Yesterday's stage 12 at the Tour de France saw the first glimpse, albeit brief, of Alberto Contador of old, and in Friday's stage 13, the Spanish rider we have all come to know, the one that says never-say-die, arose to try and steal the show – and almost did.
Contador went on the attack on the first of three category-one climbs and never relented over the next 70 or so kilometers; only Mikel Landa (Sky) responded and was able to hold his wheel.
"This Tour for me has been very complicated since the start, and two days ago was a very bad day for me. Yesterday, I just tried to follow the other guys in the GC but I could not in the last climb," explained Contador.
"Today I wanted to try and do something special, to enjoy it, and I think it was a beautiful day for the people. It was nice; I like my work, I like the cycling. For sure when I saw that it was 101kms and hard I thought, okay, we can do something today."
While Landa – less than three minutes down in the general classification - put pressure on the GC rivals behind, Contador only thought of one thing: the stage victory.
"I was thinking in doing something different, to open the race a bit. I didn't want us to stay in a group until the end," he continued. "I obviously aimed for the stage victory. In the end I was happy to see Mikel join me. The collaboration between Mikel and me improved during the stage. Honestly, I think for Sky it was a perfect situation to have him upfront - they had someone who can play for the GC. Obviously, I didn't know how they played it behind me."
Behind were two chasers, Nairo Quintana (Movistar) and Warren Barguil (Sunweb), who finally closed to the pair out front at the top of the final climb with just over 26 mostly downhill kilometers remaining. And further behind, the yellow jersey group that played a poker game of who would flinch first.
While the GC rivals continued to attack each other – mostly on the long descent - the leading quartet easily held the two-minute gap to the line.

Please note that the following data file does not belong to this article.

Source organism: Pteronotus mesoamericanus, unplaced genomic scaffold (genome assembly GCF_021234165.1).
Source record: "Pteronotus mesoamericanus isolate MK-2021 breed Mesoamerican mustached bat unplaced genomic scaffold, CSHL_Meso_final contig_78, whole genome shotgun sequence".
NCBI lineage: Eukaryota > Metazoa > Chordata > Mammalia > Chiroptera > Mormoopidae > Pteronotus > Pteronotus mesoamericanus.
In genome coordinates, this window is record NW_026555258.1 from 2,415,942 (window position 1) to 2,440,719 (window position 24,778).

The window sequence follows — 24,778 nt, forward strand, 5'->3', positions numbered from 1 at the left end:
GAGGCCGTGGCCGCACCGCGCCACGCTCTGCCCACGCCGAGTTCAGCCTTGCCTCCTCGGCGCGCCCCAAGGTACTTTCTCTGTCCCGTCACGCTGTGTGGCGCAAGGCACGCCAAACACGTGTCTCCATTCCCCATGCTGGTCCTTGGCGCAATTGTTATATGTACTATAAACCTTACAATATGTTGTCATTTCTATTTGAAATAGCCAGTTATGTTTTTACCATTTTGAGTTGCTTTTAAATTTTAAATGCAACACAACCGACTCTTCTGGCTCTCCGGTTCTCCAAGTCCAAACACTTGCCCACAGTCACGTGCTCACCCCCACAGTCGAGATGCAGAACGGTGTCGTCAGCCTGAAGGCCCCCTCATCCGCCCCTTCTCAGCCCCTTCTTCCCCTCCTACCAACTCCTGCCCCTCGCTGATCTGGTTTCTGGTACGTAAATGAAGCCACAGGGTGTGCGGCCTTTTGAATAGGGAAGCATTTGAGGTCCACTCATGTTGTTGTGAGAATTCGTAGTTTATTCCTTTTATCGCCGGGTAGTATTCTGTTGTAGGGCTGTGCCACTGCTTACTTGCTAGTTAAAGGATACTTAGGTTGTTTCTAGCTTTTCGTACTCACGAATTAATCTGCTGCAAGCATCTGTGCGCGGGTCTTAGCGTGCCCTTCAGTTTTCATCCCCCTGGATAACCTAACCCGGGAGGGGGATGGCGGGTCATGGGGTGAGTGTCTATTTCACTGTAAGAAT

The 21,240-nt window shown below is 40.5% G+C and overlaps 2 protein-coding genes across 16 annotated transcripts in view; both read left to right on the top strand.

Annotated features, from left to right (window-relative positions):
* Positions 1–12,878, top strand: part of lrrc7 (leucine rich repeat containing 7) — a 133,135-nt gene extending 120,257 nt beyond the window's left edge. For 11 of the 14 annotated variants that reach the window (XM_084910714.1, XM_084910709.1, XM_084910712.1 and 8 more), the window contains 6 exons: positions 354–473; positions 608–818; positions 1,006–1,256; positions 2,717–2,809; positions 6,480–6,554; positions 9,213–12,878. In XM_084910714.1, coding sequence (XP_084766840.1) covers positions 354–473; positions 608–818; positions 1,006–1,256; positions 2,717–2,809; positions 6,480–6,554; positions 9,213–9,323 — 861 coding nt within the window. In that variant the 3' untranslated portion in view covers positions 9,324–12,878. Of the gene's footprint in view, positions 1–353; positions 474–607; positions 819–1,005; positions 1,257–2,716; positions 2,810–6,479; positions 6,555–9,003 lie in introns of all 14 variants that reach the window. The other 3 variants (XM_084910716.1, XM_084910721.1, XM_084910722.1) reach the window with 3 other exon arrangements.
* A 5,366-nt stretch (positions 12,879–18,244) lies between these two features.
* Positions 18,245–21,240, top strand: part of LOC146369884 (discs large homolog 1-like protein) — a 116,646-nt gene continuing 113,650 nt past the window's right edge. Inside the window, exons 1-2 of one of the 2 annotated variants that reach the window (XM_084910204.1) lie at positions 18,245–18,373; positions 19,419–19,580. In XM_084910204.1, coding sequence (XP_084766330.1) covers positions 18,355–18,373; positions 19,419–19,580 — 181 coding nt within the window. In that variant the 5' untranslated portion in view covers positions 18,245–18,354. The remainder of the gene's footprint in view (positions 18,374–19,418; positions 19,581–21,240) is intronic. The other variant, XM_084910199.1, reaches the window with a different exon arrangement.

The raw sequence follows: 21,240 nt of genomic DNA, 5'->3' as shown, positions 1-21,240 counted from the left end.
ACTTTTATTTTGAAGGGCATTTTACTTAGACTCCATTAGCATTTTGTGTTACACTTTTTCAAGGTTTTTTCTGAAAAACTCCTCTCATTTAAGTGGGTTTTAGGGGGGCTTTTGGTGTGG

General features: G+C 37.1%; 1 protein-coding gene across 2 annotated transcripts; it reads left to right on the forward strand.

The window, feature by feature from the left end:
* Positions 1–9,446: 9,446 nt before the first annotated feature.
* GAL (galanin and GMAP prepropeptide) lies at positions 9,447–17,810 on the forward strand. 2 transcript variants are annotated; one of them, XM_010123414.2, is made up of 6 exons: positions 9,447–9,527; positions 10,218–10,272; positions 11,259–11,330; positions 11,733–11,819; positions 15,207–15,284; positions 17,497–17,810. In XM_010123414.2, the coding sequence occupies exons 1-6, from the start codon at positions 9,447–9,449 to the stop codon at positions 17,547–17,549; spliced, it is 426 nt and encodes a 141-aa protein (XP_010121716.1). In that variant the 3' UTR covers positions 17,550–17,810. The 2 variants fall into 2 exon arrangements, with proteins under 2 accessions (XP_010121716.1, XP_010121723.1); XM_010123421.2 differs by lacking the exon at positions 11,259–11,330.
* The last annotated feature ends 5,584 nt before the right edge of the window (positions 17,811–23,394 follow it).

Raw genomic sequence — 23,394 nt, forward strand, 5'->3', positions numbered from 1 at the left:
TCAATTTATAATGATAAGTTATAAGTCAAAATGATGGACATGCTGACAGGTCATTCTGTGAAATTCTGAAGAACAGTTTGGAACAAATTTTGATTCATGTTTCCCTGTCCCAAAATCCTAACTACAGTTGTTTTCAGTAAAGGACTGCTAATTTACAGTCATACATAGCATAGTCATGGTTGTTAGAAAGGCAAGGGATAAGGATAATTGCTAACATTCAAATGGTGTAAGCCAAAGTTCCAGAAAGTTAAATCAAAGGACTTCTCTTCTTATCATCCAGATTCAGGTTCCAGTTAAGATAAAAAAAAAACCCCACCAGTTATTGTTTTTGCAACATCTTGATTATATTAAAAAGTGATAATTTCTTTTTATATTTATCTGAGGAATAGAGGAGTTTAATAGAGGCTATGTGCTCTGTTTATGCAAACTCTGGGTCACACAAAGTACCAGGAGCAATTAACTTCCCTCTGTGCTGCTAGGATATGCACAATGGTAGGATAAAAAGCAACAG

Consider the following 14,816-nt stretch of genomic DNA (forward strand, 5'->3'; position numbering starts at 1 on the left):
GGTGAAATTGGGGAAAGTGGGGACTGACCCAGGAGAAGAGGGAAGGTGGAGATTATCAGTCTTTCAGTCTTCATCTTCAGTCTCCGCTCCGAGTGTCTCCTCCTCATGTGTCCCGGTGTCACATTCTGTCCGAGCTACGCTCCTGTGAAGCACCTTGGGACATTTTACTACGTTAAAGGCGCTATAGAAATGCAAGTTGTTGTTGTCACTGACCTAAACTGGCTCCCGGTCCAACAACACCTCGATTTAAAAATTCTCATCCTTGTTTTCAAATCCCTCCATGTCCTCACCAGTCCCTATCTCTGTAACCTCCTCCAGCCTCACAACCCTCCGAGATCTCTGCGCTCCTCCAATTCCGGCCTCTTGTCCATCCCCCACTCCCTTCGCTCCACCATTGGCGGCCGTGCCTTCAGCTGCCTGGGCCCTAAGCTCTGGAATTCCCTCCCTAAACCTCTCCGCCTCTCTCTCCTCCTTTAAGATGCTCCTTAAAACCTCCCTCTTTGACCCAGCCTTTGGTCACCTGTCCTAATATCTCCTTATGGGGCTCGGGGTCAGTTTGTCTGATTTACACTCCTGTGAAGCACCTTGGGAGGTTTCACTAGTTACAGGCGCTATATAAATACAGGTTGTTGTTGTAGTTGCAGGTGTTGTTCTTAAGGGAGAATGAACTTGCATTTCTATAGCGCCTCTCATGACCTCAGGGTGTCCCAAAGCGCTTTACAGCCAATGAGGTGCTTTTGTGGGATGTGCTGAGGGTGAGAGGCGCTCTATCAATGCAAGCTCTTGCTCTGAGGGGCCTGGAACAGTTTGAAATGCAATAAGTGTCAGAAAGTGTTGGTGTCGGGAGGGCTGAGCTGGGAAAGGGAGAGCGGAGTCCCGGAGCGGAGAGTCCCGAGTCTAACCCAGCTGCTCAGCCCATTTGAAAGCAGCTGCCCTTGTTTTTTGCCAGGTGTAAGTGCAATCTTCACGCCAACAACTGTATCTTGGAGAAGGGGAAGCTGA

In the last few hundred meters, Contador, knowing he was not the fastest of the four, attacked ahead of the final tricky turns.
It was an audacious move to start the day, and another courageous attempt at the end, but Barguil, privy to the move, was quickly on Contador's wheel.
Barguil swept around Contador to take the win - a French victor for Bastille Day - while Quintana also inched ahead at the line to leave Contador in third. But happy.
"When Warren and Nairo joined us, the collaboration became a bit more difficult. Obviously Warren is a very fast rider so he barely worked with us. But he is a guy with a lot of grinta and for sure he didn't steal this victory," said Contador.
"Of course it would have been better to win the stage for the sponsors and my team, but in the end, it was still a very nice day of cycling for me, and I think for everybody. It was something different because normally you just attack in the last kilometers. I hope to go better in the Alps because right now my body is still full of everything from the crashes," he added.
After getting through the first week of the Tour with no crashes, Contador found himself hitting the ground at 70km/h in the first mountain stage, and from there, things just got worse.
Contador promised he would be back fighting, hinting it would not be until the Alps in the final week, but today he threw down the gauntlet. He missed out on the victory but deservingly was awarded the most combative prize for the day.
"I don't know if I have the strongest mentality – this Tour de France in some moments has put me at the limit," responded Contador when told that team director Steven De Jongh called him the rider with the strongest mentality, one with a head of iron.
"You work incredibly hard to arrive here in top condition and in some tests at home I did a new record in my climbs, and then in the first mountain stage I have a really bad crash…"
"The situation for the GC is not the situation that I want. But okay, I will go out every day and enjoy the rest of the Tour. I hope to recover a little bit more before the Alps and then do some good things in the last week. I just want to give everything I have for Trek-Segafredo, who have shown a big confidence in me, and I will fight until the final day."